Meanwhile, I've downloaded the Quiltography app for my ipad, and have been happily doing virtual quilt making with my index finger. I had read about this app from Bernie at Needle and Foot. You can read her post about it here. If I hadn't broken my shoulder I might never have downloaded it, because I'm a technophobe, so there's that silver lining. It's remarkably easy to use, and fun! And I'm not getting paid to say this.

I'm really hoping I get semi-good news tomorrow, and that I'll be able to avoid surgery because I'd hate to lose the progress I've made these ten days, but I have to focus on what will ultimately bring the best outcome. My blog posts might become more irregular than they already are, but please hang in there with me. I'll try to put something up sometime each week.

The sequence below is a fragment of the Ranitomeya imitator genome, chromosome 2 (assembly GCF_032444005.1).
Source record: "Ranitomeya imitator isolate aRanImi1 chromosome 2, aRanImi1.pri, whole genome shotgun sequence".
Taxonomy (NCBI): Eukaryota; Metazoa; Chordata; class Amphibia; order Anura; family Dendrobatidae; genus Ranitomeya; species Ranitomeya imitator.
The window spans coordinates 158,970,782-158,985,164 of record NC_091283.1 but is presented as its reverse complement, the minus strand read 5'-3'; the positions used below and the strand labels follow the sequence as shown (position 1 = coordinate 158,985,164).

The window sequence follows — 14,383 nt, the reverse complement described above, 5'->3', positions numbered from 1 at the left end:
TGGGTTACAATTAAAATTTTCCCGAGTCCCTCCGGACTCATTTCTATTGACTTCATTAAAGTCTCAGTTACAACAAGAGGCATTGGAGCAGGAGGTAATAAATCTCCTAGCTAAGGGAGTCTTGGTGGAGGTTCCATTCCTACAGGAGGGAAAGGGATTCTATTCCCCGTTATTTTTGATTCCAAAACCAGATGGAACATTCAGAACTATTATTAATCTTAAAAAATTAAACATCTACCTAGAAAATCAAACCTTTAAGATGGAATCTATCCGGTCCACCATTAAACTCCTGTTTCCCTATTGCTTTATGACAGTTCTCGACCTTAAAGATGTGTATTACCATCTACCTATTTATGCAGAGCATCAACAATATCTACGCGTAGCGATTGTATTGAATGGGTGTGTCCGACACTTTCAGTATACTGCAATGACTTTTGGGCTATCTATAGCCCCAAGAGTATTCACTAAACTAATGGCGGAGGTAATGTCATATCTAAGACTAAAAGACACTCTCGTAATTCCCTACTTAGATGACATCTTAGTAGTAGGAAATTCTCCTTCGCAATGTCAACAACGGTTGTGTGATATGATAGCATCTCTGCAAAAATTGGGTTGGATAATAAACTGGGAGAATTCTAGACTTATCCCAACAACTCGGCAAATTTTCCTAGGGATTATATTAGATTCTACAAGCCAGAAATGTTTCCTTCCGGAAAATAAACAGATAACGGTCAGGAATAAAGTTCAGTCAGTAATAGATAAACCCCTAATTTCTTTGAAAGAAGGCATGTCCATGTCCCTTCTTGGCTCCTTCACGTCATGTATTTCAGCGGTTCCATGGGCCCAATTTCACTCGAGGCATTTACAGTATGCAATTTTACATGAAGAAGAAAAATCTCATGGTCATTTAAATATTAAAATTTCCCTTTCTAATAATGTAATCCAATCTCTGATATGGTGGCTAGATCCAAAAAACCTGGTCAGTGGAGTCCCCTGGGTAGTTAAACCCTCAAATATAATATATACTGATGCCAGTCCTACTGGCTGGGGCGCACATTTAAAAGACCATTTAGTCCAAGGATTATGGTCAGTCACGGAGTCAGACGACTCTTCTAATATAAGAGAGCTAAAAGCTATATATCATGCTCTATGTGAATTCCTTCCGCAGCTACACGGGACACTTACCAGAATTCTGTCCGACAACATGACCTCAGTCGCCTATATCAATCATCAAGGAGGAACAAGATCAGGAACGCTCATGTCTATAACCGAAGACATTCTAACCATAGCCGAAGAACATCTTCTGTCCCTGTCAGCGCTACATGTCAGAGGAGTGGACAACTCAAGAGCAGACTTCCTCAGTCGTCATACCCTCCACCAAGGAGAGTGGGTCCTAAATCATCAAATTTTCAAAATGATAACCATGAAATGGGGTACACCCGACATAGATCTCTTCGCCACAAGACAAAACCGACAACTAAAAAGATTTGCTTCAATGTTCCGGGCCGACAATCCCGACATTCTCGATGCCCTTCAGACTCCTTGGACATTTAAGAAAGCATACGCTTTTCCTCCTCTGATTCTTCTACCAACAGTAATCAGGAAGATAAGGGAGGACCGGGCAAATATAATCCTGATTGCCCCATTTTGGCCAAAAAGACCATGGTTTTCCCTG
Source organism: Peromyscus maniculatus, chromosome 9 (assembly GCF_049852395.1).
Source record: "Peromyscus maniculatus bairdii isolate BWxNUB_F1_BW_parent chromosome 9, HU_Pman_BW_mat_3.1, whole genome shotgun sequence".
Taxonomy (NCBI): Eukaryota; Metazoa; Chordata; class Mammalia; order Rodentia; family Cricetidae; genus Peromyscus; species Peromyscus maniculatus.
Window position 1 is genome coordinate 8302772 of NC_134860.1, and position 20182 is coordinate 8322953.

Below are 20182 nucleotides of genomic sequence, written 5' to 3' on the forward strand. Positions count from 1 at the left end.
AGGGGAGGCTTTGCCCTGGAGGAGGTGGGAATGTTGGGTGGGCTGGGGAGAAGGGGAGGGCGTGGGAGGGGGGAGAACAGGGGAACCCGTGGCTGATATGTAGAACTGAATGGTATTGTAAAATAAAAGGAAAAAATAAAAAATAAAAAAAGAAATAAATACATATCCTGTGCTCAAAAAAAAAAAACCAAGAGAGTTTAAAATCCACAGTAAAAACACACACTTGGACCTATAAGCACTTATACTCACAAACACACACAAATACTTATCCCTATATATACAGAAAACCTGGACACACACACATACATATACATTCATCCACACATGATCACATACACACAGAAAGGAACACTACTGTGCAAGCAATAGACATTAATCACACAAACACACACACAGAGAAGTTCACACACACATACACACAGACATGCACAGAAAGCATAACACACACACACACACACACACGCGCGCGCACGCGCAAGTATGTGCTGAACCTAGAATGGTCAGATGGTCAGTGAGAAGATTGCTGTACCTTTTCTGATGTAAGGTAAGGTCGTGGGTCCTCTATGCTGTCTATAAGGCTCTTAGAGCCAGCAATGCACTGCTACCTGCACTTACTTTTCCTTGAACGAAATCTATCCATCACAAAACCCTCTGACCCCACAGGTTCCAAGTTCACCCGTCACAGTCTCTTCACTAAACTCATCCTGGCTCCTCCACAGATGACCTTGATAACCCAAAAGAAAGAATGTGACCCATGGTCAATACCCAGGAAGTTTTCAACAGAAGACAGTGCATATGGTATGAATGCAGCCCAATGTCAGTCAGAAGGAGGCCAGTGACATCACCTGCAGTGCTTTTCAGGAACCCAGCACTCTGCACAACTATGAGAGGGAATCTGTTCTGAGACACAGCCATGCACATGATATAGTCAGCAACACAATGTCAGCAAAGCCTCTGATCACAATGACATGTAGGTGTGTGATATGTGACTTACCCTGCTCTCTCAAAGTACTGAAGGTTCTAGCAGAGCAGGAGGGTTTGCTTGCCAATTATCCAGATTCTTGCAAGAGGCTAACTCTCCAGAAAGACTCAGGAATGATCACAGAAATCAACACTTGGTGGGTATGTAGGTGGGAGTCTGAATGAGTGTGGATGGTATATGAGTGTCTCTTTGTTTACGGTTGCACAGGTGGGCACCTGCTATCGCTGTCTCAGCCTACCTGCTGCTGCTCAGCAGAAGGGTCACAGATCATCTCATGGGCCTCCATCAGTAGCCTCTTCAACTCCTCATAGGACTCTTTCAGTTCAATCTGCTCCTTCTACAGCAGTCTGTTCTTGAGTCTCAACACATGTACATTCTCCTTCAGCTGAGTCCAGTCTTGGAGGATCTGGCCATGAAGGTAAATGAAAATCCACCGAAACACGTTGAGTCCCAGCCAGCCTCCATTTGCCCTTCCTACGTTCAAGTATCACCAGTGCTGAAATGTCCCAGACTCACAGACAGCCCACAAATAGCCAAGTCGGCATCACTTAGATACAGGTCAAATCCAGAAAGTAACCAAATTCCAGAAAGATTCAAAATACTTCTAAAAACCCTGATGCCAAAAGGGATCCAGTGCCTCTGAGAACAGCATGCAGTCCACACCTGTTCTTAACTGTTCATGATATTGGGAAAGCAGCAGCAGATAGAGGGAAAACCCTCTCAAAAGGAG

If you'd like to see the rest of this quilt, click on the Fall Maple Quilt label at either the bottom of this post or on the sidebar. Oh, and just so you know, I think from now on I'll be referring to fall the season as autumn. Don't need any more reminders of falling this fall--er, autumn.

I'm linking up today with Slow Sunday Stitching at Kathy's Quilts. I won't take time to put her button on my site yet. I'm having a hard enough time keyboarding with one hand on this post (I keep mixing up the Shift and Enter keys), but I'll put one up when I can. Just click on her link.

Have a good week everybody, and if you bike, don't bike distracted!